Honey Nut Cheerios
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Honey Nut Cheerios is a variation of Cheerios breakfast cereal, introduced in 1979 by the General Mills cereal company. This is the second variation from Original Cheerios, it is sweeter than the original, with a honey and almond flavor. While this product used to be made with actual nuts, as of 2006, the nuts were discontinued, and natural flavor used instead.
Mascot and promotions
Their mascot is an anthropomorphic bee, designed for the first commercials by Dean Yeagle at Zander's Animation Parlour in NYC. The bee buzzed around without a name until 2000, when Kristine Tong, a fifth grade student from Coolidge, Texas, won a national contest to name the bee, dubbing him ''BuzzBee''. The name was later shortened to just Buzz. Buzz was originally voiced by Arnold Stang until around 1992. He is currently voiced by Billy West (of Futurama fame). Buzz also appeared as the host in the Honey Nut Cheerios Spelling Bee game, which was named after the breakfast cereal.
Historically, Honey Nut Cheerios has participated in much the same promotional advertising as the original brand, while collaborating with the field of NASCAR and especially driver Bill Lester, in promoting healthy diets. In 1985, Baskin Robbins introduced a flavor based on the cereal called Honey Nut Crunch. Promotional tie ins included gift certificates in cereal boxes and special Honey Nut Crunch sundaes in stores.
Commercials for the product have been a mainstay of Saturday morning cartoon programming for many years. They generally depict the mascot tempting a hapless child or adult with a sparkling bowl of Honey Nut Cheerios, and their attempts to compete for it. The styles of commercials have changed over the years. In the early 1980s, commercials mostly featured adults talking about the cereal and how good and healthy it is. During a majority of the 1980s and 1990s, commercials would mostly be about Buzz trying to tempt someone with a bowl of Honey Nut Cheerios. They'd normally refuse, but Buzz would not give up; he'd eventually tell them that the cereal contains real golden honey and crunchy nuts, and the consumer would respond, ''Did you say honey and nuts?'', and have the cereal.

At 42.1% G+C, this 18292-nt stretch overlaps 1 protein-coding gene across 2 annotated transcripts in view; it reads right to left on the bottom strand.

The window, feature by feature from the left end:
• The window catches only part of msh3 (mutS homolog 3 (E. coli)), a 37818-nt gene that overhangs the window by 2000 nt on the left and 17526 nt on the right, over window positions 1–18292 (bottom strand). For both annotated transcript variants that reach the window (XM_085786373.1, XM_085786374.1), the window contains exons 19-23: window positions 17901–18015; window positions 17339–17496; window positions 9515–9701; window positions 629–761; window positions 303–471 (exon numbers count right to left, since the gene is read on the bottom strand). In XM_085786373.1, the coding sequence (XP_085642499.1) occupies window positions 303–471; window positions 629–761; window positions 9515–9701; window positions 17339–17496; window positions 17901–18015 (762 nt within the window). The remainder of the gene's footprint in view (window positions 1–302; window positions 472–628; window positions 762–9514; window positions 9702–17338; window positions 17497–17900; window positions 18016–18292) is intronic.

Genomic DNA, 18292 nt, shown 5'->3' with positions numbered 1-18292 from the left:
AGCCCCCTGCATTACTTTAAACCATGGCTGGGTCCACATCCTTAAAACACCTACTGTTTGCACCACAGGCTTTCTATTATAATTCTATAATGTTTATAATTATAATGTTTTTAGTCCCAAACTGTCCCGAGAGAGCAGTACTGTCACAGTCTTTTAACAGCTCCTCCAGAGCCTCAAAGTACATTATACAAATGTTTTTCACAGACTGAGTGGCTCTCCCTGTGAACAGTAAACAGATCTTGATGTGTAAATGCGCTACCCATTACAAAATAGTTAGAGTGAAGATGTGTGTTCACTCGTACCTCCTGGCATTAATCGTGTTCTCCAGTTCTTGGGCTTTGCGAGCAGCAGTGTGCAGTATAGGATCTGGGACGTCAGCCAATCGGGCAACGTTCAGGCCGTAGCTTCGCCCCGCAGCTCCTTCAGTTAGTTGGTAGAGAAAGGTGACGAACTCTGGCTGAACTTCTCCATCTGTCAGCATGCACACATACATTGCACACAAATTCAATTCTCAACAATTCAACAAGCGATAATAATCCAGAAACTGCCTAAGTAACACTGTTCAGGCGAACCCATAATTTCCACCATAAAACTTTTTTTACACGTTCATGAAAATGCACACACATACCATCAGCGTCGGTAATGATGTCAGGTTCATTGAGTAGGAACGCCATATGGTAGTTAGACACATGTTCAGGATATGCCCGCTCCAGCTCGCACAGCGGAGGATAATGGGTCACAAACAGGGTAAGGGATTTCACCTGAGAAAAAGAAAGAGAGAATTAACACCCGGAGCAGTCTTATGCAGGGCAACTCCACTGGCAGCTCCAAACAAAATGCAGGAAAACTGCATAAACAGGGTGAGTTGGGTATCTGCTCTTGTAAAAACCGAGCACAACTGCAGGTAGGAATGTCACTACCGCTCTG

Commercials in the late 1990s voiced by Andrew ''Andy'' Morris, would be about Buzz coming into a classic fairy tale and do the same thing he's always done in the past. Commercials in the 2000s are mostly animated adventures about Buzz and his friends outsmarting villains trying to steal all the honey in the hive. Most recently, some commercials have been featured in CGI.
One Honey Nut Cheerios commercial that has gone on to become one of the longest running commercials in history features Buzz paying a visit to the infamous Ebenezer Scrooge. This commercial (which first premiered in the late Fall of 1989) was eventually revised to reflect the newer Buzz voice by Andy Morris in the mid Nineties, when the cereal's tagline was changed to ''Nobody can say No to Honey Nut Cheerios''. This commercial generally re-airs during each winter holiday season. The new voice for Buzz since 2004 is Charlie Schlatter. The new Buzz phrase is ''Bee Happy, Bee Healthy.'' Since 2009, Heath Brandon has been the announcer voice over (AVO) for Honey Nut Cheerios.
Many of this cereal's taglines overlapped with each other. They were used on different advertisements.
It's a honey of an O. (1979 - 1990)
It's Honey Nut Cheerios! (1979 - 1992; 2000 - 2004)
It's Irrezzzzistable! (1992 - 1993)
Race for the taste! (1993 - 1995)
Little O, Big Taste! (1995 - 1999)
Nobody can say ''No'' to Honey Nut Cheerios. (1995 - 2004)
Bee happy, bee healthy! (2001 - Current)
From the hive that's nuts about honey! (c.2004 - present)
Honey Nut Cheerios maintains much of the same health appeal of the original Cheerios, due to its soluble fiber. Package nutritional information explains that ''three grams of soluble fiber daily from whole grain oat foods, like Honey Nut Cheerios, in a diet low in saturated fat and cholesterol, may reduce the risk of heart disease. Honey Nut Cheerios has 0.75g per serving.'' This has been linked to the ability to lower cholesterol. As with Cheerios, the American Heart Association certified the cereal as "heart-healthy" for meeting the food criteria for saturated fat and cholesterol content.